How to watch: 5 a.m. to 2 p.m. on the Tennis Channel and 11 a.m. onward on NBC; streaming on the Tennis Channel app and the NBCSN app.
Rafael Nadal and Novak Djokovic are living legends of tennis, and it’s easy to think that they will meet in the final at Roland Garros. However, Diego Schwartzman and Stefanos Tsitsipas each have a chance to prove that it is no accident that they have made it this far, and each hopes to reach his first major final by taking out one of the so-called Big Three.
Here is what to watch for in Friday’s semifinals:
Because of the number of matches cycling through courts, the times for individual matchups are at best a guess and are certain to fluctuate based on the times at which earlier play is completed. All times are Eastern.
PHILIPPE CHATRIER COURT | 8:50 a.m.
Rafael Nadal vs. Diego Schwartzman
Nadal, a 12-time French Open champion from Spain, is trying to tie Roger Federer’s record of 20 Grand Slam titles. The cold conditions at this French Open do not favor Nadal. The weather dulls the heavy topspin on his shots, making them settle lower in the court instead of sending his opponents careening off the court in the way that Nadal has come to expect.
That has not stopped Nadal’s march forward, however. He has not dropped a set on his way to today’s semifinal. His biggest challenge came in the quarterfinal, as the breakout player, Jannik Sinner of Italy, pushed Nadal to a tiebreaker in the first set before Nadal slowly but surely overwhelmed him.
Nadal will now face Schwartzman, who beat him in straight sets last month at the Italian Open. Schwartzman advanced to the semifinals by beating Dominic Thiem, the U.S. Open champion, in five sets in the quarterfinals in a show of tenacious defense. This is Schwartzman’s first major semifinal, and it is sure to be an uphill climb mentally and physically.
Although Nadal’s shots are falling flatter than they would in previous years, they can still cause problems for Schwartzman, especially when his backhand is pinned into a cross-court battle against Nadal’s left-handed forehand. It seems likely that Schwartzman can join the limited ranks of those who have taken a set off Nadal over the last 15 years at the French Open, but it is unlikely that he will be able to take the three sets necessary to win.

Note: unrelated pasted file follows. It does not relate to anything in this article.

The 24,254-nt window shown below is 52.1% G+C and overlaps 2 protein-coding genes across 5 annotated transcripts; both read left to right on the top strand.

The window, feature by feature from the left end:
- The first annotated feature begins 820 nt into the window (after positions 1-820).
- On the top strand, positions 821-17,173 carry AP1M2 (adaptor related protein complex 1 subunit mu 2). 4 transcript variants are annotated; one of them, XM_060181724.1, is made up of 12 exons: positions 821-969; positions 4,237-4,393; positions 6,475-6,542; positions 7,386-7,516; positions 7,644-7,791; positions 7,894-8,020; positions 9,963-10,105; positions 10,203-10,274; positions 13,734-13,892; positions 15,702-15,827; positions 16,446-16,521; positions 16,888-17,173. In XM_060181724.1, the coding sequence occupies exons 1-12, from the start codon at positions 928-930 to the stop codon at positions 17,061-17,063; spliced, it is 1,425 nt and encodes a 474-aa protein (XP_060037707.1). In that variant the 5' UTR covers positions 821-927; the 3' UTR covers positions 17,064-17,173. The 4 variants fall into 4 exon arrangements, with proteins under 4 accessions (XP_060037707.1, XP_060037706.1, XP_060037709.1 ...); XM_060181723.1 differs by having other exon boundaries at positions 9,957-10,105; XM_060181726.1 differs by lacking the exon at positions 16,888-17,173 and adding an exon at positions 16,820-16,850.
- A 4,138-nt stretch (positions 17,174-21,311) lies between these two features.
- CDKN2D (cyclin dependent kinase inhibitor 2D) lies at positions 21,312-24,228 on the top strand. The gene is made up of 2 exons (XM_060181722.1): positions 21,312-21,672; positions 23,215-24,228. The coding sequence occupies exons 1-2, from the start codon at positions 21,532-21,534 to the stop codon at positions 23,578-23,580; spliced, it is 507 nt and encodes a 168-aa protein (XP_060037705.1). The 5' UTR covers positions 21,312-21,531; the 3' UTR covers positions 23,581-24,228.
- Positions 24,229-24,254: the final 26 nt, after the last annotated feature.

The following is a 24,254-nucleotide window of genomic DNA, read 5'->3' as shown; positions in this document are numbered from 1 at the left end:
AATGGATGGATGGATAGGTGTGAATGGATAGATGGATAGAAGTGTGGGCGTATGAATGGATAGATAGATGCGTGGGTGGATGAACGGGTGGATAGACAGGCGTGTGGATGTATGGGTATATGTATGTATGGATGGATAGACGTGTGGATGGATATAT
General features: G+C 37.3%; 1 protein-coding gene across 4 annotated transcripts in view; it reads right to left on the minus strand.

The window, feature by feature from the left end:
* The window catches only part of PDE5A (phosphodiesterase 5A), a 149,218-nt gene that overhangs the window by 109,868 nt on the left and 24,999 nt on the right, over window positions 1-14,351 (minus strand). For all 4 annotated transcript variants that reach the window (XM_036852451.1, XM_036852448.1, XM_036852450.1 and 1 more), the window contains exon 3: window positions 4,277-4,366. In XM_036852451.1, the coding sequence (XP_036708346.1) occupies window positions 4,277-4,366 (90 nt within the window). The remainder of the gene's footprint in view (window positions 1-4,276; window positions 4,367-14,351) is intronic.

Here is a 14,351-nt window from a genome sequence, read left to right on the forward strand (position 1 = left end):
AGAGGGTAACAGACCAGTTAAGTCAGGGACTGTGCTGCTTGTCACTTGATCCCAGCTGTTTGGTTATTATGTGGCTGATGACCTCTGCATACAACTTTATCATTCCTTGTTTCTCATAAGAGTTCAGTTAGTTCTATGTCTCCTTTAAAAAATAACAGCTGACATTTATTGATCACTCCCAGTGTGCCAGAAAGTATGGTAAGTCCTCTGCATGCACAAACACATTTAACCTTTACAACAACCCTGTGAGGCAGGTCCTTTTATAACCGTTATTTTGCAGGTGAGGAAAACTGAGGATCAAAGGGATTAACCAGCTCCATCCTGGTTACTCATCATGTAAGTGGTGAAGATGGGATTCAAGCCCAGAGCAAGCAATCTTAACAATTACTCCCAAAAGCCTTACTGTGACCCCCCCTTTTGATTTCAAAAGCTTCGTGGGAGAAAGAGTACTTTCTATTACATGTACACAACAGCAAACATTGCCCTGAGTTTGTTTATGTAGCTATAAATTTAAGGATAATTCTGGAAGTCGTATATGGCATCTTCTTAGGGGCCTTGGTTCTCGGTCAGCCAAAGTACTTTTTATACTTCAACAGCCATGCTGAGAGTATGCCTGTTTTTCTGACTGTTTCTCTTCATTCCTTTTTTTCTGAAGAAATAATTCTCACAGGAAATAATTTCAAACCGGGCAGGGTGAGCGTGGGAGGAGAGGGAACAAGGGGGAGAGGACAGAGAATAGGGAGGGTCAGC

PHILIPPE CHATRIER COURT | 11 a.m.
Novak Djokovic vs. Stefanos Tsitsipas
Djokovic, the top seed, has won half of the Grand Slam tournaments since the beginning of 2018, when he came back from an elbow injury. With 17 career Grand Slam titles, he is behind only Federer and Nadal.
Although Djokovic seemed to struggle with aches and pains through the last couple of rounds against Karen Khachanov and Pablo Carreño Busta, the quality of his game has still been good enough to win. He was not as dominant as expected in his four-set victory over Carreño Busta, but Djokovic still kept a steely grip on the tempo of the match.
Tsitsipas, the winner of the ATP Tour Finals in 2019 and the fifth seed at Roland Garros, proclaimed his intent after his quarterfinal victory over Andrey Rublev. “I would like to tell you that I’m not a NextGen player anymore,” he said, referring to his being marketed as a future star by the men’s tour. “I’m a proper adult.”
It’s a fair statement for Tsitsipas, 22, to make after reaching his second Grand Slam semifinal. It’s easy to remember underwhelming performances on the biggest stages, mental lapses that seemed almost childish. He now seems to have a better perspective on the game, keeping a cool head and not letting his powerful forehand cause unforced errors.
It would be a major achievement for Tsitsipas to upset Djokovic to reach his first Grand Slam final, but it seems within reach. As Djokovic seemingly struggles with a neck injury, if Tsitsipas can put the pressure on early, he may strike just enough doubt into the perennial champion.